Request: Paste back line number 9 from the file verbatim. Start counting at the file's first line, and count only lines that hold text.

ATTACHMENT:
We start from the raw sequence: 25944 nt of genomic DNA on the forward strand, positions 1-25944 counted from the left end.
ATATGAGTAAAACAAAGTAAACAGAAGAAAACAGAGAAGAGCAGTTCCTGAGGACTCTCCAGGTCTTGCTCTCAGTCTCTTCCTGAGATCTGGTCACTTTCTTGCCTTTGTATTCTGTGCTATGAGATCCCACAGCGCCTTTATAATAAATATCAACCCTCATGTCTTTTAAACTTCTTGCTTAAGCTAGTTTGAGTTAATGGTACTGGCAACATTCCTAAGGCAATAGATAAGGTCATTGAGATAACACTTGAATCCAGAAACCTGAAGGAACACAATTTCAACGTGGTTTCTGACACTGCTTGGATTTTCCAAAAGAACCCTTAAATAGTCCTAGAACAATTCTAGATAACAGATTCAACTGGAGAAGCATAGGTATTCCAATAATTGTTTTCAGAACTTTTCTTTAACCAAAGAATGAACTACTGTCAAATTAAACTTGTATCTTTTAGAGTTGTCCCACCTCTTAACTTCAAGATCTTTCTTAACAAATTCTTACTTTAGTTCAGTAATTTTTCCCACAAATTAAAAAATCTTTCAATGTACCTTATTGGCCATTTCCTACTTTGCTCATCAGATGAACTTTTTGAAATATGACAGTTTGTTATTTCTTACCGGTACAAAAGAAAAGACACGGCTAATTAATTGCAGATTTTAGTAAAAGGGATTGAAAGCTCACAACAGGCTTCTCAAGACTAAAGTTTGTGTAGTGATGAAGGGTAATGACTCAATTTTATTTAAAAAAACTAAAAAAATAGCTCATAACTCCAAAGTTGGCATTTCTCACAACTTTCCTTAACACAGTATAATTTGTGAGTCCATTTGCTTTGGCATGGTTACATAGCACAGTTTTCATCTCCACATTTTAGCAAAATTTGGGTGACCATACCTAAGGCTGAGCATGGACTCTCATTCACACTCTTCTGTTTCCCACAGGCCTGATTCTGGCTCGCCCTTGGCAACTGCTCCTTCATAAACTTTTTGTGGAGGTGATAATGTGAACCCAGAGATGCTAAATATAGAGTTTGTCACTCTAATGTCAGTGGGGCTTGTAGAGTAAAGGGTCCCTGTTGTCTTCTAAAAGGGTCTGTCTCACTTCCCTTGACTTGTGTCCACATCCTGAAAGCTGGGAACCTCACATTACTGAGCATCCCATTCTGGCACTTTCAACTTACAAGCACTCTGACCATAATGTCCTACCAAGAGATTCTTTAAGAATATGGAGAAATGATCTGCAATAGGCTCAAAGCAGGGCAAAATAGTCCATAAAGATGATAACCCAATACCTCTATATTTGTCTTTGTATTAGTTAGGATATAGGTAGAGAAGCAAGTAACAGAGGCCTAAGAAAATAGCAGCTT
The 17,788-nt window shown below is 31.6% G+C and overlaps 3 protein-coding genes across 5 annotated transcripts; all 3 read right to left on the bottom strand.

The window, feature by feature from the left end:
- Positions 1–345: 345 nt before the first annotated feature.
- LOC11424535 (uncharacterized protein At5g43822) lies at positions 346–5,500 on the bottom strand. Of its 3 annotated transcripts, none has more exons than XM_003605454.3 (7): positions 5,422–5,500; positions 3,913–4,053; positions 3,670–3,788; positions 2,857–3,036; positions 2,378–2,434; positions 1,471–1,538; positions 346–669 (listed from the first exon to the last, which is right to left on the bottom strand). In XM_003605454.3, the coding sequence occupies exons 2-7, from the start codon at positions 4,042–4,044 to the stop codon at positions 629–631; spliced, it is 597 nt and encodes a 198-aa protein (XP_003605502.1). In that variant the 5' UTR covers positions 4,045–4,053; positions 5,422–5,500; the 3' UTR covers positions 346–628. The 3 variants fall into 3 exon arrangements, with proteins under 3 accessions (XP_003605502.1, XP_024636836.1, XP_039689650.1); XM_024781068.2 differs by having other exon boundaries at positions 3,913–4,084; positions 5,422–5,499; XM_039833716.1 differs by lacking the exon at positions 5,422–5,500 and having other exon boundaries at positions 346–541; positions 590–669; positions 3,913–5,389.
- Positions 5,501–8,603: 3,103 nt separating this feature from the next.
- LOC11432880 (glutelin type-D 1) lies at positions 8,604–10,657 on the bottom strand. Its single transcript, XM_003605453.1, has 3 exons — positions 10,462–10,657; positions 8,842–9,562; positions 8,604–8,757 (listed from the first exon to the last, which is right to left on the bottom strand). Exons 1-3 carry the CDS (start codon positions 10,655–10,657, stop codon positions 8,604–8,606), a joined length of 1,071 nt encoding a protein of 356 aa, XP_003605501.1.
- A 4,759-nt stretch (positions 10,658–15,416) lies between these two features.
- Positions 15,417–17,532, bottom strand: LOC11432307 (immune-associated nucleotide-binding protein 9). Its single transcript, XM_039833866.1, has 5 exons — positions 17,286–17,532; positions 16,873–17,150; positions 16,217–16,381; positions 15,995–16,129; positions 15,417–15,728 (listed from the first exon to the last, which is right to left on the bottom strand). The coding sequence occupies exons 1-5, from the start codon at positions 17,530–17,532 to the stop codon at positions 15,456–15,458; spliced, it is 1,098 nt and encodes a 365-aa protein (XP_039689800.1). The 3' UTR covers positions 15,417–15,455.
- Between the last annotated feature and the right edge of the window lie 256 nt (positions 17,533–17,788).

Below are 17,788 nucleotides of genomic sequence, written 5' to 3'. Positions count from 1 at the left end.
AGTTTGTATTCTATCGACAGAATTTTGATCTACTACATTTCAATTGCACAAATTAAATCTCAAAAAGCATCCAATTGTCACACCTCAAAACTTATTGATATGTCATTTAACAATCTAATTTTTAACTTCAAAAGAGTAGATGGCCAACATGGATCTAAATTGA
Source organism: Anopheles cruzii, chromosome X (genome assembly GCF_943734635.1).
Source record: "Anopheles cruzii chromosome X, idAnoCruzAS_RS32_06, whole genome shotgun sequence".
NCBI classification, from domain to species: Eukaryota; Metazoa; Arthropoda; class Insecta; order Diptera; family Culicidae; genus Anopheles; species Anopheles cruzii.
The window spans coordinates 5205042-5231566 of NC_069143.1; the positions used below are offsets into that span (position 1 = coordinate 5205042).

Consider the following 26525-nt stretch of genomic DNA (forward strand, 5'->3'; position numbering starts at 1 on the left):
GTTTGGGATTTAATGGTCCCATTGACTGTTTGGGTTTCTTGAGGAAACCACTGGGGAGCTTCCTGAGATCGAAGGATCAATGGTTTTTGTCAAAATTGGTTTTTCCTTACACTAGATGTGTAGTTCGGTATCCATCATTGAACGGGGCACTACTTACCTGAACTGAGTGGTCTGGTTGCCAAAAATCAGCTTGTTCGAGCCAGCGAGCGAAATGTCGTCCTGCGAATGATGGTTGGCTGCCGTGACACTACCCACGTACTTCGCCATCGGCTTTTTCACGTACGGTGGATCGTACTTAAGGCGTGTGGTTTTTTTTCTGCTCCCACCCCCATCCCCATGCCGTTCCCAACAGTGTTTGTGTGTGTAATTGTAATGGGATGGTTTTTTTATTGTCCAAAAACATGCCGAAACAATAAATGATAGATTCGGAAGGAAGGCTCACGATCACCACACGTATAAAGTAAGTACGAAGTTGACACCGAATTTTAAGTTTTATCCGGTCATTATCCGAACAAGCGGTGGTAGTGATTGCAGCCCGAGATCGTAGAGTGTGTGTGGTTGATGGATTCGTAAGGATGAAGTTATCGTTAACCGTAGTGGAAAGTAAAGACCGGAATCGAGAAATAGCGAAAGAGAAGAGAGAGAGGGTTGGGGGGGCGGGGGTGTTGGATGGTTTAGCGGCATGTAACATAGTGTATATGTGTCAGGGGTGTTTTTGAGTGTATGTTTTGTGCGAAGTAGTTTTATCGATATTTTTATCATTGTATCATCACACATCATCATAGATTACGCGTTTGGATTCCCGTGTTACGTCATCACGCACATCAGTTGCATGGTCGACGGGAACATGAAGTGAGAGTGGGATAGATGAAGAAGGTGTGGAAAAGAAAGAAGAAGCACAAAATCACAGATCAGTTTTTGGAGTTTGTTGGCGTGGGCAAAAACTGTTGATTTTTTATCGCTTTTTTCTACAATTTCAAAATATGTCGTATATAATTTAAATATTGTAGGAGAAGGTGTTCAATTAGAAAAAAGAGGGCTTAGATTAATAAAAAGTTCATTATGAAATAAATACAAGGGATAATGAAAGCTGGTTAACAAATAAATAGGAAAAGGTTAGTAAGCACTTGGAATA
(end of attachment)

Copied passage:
- A 4,759-nt stretch (positions 10,658–15,416) lies between these two features.